Section 3: a step by step guide


25 / 1 / 2011 10.47am

It is essential that before you embark on any analysis of your data you need to check it for completeness and accuracy. This means checking the data quality for each of the areas that you are looking at:

  • age
  • disability
  • gender reassignment
  • race
  • religion or belief
  • sex and sexual orientation

Where data is incomplete, you need to decide how you will deal with this for each specific area.  For example, you could decide simply to exclude cases where ethnicity is unknown from an ethnicity analysis, or you could (preferably) include a separate category for analysis of them.

As a matter of course employers may wish to undertake a review of its workforce to address any identified gaps in data or information.
Advice on appropriate tools and processes to undertake this are available from:

 Step 1 - Collecting and analysing pay data

To facilitate the collection and analysis of workforce data, a range of standard reports are available.

These reports enable an organisation wide comparison on pay and grading within all equality strands including, age, disability, gender reassignment, race, religion or belief, sex or sexual orientation.  It is also recommended that you use your ESR system to generate reports where this is appropriate or when the data is more useful.

Step 2 - Causes of pay gaps in all elements of pay

If you have found any significant pay gaps between the average basic pay of protected groups doing equal work, you need to find out which aspects of the pay system are contributing to this. A good source of guidance is the Equality and Human Rights Commission's website:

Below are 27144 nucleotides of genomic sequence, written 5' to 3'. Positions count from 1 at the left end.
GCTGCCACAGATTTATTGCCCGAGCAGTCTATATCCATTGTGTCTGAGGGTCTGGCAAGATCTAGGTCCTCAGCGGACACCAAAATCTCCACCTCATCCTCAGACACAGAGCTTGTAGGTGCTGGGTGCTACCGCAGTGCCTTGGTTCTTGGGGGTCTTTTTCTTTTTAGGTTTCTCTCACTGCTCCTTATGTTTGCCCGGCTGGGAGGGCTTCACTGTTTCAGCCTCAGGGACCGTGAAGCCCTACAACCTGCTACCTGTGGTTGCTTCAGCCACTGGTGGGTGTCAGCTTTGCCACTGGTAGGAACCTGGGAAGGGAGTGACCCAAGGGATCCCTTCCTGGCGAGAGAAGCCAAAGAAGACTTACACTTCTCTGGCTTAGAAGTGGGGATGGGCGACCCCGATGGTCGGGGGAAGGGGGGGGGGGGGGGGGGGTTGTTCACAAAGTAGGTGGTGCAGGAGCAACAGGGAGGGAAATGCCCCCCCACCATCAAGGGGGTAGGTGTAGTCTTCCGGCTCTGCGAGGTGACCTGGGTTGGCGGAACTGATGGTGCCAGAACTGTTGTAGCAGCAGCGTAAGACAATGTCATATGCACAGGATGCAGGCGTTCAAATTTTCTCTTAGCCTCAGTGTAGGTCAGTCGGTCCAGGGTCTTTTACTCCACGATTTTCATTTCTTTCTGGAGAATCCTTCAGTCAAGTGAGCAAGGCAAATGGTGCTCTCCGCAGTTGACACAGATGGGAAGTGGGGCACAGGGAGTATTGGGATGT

Find out the reason (s) for the difference in basic pay and make sure that the difference has nothing to do with the age, disability, gender reassignment, race, religion or belief, sex or sexual orientation of the jobholder.

Step 3 - Developing an equal pay action plan

If you found any pay gaps related to protected groups for which there was no satisfactory explanation and justification, you should develop an equal pay action plan. The Equality and Human Rights Commission's website has useful guidance for developing an action plan. As a minimum you should continually seek to improve the quality of your workforce data and find ways of improving the level of reporting by staff in respect to their personal information.

If your audit did not reveal any unjustified pay gaps, then you should continue to review and monitor your pay policies and practices to maintain your current standards. See the Equality and Human Rights Commission website for guidance on ongoing review and monitoring.

You should also note that you are required, under the public sector Equality Duty to publish annual data, which includes gender pay gap information.

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